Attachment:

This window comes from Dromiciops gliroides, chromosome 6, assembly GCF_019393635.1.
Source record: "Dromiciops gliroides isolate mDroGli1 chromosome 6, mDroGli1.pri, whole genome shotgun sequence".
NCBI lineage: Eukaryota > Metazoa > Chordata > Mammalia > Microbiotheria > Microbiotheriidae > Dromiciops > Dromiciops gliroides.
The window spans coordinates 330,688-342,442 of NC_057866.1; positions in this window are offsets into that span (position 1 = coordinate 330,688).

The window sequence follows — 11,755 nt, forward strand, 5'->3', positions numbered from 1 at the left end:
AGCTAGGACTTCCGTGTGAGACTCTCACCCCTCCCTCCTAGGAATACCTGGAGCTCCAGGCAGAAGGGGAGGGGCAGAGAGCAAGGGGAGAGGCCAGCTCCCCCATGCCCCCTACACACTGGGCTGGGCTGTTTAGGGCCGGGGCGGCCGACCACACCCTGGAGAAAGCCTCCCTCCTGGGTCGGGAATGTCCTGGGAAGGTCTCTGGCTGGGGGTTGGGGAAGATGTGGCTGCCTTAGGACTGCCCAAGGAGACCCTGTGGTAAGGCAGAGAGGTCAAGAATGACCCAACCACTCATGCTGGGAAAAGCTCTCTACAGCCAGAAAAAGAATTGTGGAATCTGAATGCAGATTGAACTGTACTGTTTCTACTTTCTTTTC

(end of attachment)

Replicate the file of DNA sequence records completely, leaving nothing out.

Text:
This window comes from Dromiciops gliroides, chromosome 6, assembly GCF_019393635.1.
Source record: "Dromiciops gliroides isolate mDroGli1 chromosome 6, mDroGli1.pri, whole genome shotgun sequence".
NCBI lineage: Eukaryota > Metazoa > Chordata > Mammalia > Microbiotheria > Microbiotheriidae > Dromiciops > Dromiciops gliroides.
The window spans coordinates 330,688-342,442 of NC_057866.1; positions in this window are offsets into that span (position 1 = coordinate 330,688).

The window sequence follows — 11,755 nt, forward strand, 5'->3', positions numbered from 1 at the left end:
AGCTAGGACTTCCGTGTGAGACTCTCACCCCTCCCTCCTAGGAATACCTGGAGCTCCAGGCAGAAGGGGAGGGGCAGAGAGCAAGGGGAGAGGCCAGCTCCCCCATGCCCCCTACACACTGGGCTGGGCTGTTTAGGGCCGGGGCGGCCGACCACACCCTGGAGAAAGCCTCCCTCCTGGGTCGGGAATGTCCTGGGAAGGTCTCTGGCTGGGGGTTGGGGAAGATGTGGCTGCCTTAGGACTGCCCAAGGAGACCCTGTGGTAAGGCAGAGAGGTCAAGAATGACCCAACCACTCATGCTGGGAAAAGCTCTCTACAGCCAGAAAAAGAATTGTGGAATCTGAATGCAGATTGAACTGTACTGTTTCTACTTTCTTTTC